He also operates within a network, like Harvey Weinstein, where he accesses people to hide his behavior from public scrutiny. We learned this week about David Pecker, the publisher of the National Enquirer, who would “buy” stories from women who Trump slept with to keep those stories from seeing the light of day. We also learned that Trump’s lawyer paid off a porn star to keep quiet about Trump’s sexual relationship with her.

So, we know Trump habitually pays for sex, and we also know he is willing to pay to keep embarrassing secrets from going public. That is to say, these secrets could be leveraged against him.


What else do we know? We know Russia has a decades-old system for gathering compromising sexual secrets on prominent foreign visitors. We also know Trump harbored a burning resentment of President Obama in the wake of Obama’s mocking him at the 2011 White House Correspondents Dinner. And many reports of Trump’s decision-making suggest that the strongest consideration in any decision is the chance to defile or destroy something associated with Obama.

Trump’s reaction to Mueller’s indictment and hard evidence of a Russian attack on our society thus far has been limited to crowing about the fact that he himself has not yet been implicated in “collusion.”  In fact Trump has fixated on the word “collusion” to an unusual extent, repeating it over and over in his Tweets, almost as if he’s trying to distract from something else.

But Trump’s possible collusion was never the point of Mueller’s indictment here. As Rosenzweig points out, the indictment is conspicuous for its lack of any mention of American and Russian collusion at all. While the evidence strongly indicates that there was some type of direct collusion between members of the Trump campaign (though not Trump himself as of yet) even if there was collusion there would simply be a quid pro quo, such as Trump lifting sanctions on Russia in exchange for the electoral assist.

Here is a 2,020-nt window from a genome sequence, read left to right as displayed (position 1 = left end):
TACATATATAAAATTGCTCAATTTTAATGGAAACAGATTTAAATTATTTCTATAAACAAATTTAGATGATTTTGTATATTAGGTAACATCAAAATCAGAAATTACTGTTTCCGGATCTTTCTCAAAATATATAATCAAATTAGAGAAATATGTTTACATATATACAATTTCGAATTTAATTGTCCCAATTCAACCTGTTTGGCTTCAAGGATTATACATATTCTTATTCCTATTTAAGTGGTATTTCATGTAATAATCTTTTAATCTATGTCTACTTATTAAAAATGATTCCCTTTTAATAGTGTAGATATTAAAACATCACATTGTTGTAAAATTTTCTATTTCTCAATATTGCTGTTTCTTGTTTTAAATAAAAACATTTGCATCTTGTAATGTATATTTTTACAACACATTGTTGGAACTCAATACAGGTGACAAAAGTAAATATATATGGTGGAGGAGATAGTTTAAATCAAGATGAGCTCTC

But Trump reneges on deals all the time. That is the essence of declaring Bankruptcy, which he has done many times. He has no problem reneging on a deal. So even if there was collusion that in and of itself wouldn’t explain Trump’s continued inexplicable behavior towards the Russian state (unless collusion itself subjected him to extortion by Putin—certainly a possibility). There really is no explanation for his behavior towards Russia, behavior so bizarre he is at odds with the entire U.S. Intelligence apparatus.

Unless he’s being blackmailed.

Far from being bizarre, imagining Trump paying prostitutes to pee on a bed Obama used as a primitive revenge ritual, and Russians taping the episode, is perfectly consistent with what we know about both parties. That exact scenario may not have happened. Indeed, sex is not the only kind of secret Trump harbors. He endured months of criticism first from Republican candidates, then Democrats, and all along from the media, for refusing to disclose his tax returns. Trump clearly feels protective of his financial information. Some of that information is in the hands of his business partners, many of whom are associated with Russia or are unsavory in some other way.

Rosenzweig describes Mueller’s indictment as a message directed not to Trump, but to Americans as a stark warning that the American Republic is under attack. In fact, thus far the profound implications of this devastating indictment have been met with deaf ears from the very person who should be reacting with resolve to reassure the American people of the integrity of their Democracy. That is what a normal President would do.

Unless he could not afford to.

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This is a Creative Commons article. The original version of this article appeared here.